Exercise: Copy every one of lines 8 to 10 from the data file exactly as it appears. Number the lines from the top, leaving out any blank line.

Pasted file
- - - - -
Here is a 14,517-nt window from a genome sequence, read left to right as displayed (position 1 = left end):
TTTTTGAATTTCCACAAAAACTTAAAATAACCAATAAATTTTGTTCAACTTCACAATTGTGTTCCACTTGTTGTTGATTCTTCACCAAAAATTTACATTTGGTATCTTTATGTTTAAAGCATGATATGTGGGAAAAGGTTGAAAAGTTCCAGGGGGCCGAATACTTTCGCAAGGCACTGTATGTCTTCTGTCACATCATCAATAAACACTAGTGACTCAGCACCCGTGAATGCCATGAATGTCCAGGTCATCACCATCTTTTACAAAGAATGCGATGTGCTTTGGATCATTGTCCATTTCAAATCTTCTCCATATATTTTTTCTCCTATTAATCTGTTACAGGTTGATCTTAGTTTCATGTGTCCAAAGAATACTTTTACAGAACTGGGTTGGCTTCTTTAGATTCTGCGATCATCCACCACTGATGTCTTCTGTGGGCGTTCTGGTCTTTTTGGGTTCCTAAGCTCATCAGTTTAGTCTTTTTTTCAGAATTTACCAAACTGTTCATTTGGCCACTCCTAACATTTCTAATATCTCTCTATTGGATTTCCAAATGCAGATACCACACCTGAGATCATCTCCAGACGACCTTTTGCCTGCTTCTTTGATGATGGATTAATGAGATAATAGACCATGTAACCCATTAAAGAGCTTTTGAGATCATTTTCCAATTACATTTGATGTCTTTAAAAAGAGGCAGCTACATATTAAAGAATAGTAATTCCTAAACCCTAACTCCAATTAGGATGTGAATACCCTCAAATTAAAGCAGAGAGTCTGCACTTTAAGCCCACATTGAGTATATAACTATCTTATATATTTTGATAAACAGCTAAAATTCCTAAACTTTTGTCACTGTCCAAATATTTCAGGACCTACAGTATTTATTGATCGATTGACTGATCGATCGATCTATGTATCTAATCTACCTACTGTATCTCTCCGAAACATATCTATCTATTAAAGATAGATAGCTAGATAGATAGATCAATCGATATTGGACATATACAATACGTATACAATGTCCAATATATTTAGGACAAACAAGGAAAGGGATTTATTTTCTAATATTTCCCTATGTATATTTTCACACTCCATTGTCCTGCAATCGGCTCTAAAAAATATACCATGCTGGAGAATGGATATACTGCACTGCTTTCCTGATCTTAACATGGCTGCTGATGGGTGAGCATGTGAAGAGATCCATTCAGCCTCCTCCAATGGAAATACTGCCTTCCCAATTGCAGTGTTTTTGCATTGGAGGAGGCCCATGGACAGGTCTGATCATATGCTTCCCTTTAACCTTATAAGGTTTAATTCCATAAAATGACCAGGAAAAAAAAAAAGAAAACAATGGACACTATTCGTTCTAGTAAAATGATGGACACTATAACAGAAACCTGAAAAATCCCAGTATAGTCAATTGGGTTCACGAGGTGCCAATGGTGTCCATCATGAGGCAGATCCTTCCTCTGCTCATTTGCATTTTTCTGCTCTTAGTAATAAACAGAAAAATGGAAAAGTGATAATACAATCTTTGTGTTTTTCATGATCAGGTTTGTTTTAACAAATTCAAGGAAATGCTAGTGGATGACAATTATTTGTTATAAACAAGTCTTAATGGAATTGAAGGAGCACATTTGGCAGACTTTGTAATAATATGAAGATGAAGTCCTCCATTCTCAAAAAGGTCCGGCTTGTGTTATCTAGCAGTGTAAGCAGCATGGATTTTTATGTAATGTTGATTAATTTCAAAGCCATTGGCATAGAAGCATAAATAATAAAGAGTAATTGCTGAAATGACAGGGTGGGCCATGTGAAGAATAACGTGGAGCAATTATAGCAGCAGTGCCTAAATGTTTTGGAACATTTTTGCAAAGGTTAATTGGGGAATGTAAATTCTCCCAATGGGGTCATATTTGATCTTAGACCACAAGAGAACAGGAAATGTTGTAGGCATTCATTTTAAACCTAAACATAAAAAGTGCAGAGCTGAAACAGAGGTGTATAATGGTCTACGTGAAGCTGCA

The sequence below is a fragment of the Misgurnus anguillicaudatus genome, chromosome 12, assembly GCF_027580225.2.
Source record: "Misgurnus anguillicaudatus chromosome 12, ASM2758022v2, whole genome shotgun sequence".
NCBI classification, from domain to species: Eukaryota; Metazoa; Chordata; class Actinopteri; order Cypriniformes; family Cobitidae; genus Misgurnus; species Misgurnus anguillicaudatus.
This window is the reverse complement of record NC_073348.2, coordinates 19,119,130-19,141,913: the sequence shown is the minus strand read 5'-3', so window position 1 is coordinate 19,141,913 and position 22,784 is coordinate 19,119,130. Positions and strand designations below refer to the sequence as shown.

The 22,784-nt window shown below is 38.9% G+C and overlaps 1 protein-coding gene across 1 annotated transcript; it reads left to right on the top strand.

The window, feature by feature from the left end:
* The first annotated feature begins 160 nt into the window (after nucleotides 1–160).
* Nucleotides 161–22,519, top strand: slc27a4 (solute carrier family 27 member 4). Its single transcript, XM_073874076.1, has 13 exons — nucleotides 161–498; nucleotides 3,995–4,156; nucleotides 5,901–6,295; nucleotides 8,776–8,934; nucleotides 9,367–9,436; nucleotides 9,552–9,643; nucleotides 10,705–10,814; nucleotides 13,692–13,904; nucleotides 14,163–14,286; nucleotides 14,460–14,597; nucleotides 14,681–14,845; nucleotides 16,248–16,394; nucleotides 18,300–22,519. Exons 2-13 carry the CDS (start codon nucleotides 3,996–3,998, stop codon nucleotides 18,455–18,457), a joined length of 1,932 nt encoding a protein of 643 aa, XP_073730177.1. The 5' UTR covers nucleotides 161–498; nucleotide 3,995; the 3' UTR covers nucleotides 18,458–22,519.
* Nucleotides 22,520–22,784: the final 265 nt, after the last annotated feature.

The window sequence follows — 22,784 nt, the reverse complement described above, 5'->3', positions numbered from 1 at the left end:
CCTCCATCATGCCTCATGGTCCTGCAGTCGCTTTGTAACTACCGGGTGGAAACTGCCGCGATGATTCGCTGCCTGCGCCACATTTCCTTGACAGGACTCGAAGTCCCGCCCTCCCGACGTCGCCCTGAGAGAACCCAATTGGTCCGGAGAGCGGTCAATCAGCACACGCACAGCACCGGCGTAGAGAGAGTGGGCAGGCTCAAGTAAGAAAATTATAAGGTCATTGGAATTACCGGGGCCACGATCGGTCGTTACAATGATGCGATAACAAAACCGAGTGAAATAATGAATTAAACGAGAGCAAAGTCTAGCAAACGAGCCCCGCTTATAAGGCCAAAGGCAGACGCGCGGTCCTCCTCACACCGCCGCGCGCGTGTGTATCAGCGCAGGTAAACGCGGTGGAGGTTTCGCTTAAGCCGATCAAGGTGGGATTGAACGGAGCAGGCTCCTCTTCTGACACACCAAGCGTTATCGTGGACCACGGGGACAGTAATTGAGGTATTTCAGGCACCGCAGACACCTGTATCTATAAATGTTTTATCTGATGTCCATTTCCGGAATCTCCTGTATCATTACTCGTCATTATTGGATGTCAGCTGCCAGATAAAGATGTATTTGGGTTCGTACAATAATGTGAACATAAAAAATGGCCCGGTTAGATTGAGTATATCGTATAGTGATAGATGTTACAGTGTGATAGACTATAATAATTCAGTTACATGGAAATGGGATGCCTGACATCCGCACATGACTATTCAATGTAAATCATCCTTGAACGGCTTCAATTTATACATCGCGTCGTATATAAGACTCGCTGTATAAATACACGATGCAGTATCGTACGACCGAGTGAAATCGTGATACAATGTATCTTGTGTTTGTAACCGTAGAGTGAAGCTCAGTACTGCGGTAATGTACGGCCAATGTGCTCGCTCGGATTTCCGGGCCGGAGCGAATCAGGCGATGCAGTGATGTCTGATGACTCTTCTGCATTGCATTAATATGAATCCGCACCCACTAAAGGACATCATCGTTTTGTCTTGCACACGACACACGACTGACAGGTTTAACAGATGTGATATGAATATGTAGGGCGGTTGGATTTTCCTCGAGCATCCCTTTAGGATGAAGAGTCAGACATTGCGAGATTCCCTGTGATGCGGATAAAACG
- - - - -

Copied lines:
The window, feature by feature from the left end:
* The first annotated feature begins 160 nt into the window (after nucleotides 1–160).
* Nucleotides 161–22,519, top strand: slc27a4 (solute carrier family 27 member 4). Its single transcript, XM_073874076.1, has 13 exons — nucleotides 161–498; nucleotides 3,995–4,156; nucleotides 5,901–6,295; nucleotides 8,776–8,934; nucleotides 9,367–9,436; nucleotides 9,552–9,643; nucleotides 10,705–10,814; nucleotides 13,692–13,904; nucleotides 14,163–14,286; nucleotides 14,460–14,597; nucleotides 14,681–14,845; nucleotides 16,248–16,394; nucleotides 18,300–22,519. Exons 2-13 carry the CDS (start codon nucleotides 3,996–3,998, stop codon nucleotides 18,455–18,457), a joined length of 1,932 nt encoding a protein of 643 aa, XP_073730177.1. The 5' UTR covers nucleotides 161–498; nucleotide 3,995; the 3' UTR covers nucleotides 18,458–22,519.